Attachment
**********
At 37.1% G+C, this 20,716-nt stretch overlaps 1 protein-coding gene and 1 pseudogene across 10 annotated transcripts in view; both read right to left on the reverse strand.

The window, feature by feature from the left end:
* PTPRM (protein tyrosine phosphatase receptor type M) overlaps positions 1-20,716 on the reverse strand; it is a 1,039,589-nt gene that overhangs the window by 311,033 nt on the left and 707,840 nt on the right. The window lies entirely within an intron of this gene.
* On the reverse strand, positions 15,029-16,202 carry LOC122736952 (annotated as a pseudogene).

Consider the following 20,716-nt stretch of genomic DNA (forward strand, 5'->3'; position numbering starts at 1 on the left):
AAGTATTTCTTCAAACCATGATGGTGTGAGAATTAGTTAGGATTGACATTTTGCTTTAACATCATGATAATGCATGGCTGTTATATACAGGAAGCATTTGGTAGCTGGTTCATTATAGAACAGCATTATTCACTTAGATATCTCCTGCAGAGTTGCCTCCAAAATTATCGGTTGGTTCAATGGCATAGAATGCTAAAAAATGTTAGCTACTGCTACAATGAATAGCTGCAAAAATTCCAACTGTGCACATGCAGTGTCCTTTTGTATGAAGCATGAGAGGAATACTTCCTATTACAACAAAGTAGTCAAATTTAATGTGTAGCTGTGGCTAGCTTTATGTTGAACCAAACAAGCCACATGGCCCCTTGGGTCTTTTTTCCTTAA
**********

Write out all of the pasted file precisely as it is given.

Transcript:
At 37.1% G+C, this 20,716-nt stretch overlaps 1 protein-coding gene and 1 pseudogene across 10 annotated transcripts in view; both read right to left on the reverse strand.

The window, feature by feature from the left end:
* PTPRM (protein tyrosine phosphatase receptor type M) overlaps positions 1-20,716 on the reverse strand; it is a 1,039,589-nt gene that overhangs the window by 311,033 nt on the left and 707,840 nt on the right. The window lies entirely within an intron of this gene.
* On the reverse strand, positions 15,029-16,202 carry LOC122736952 (annotated as a pseudogene).

Consider the following 20,716-nt stretch of genomic DNA (forward strand, 5'->3'; position numbering starts at 1 on the left):
AAGTATTTCTTCAAACCATGATGGTGTGAGAATTAGTTAGGATTGACATTTTGCTTTAACATCATGATAATGCATGGCTGTTATATACAGGAAGCATTTGGTAGCTGGTTCATTATAGAACAGCATTATTCACTTAGATATCTCCTGCAGAGTTGCCTCCAAAATTATCGGTTGGTTCAATGGCATAGAATGCTAAAAAATGTTAGCTACTGCTACAATGAATAGCTGCAAAAATTCCAACTGTGCACATGCAGTGTCCTTTTGTATGAAGCATGAGAGGAATACTTCCTATTACAACAAAGTAGTCAAATTTAATGTGTAGCTGTGGCTAGCTTTATGTTGAACCAAACAAGCCACATGGCCCCTTGGGTCTTTTTTCCTTAA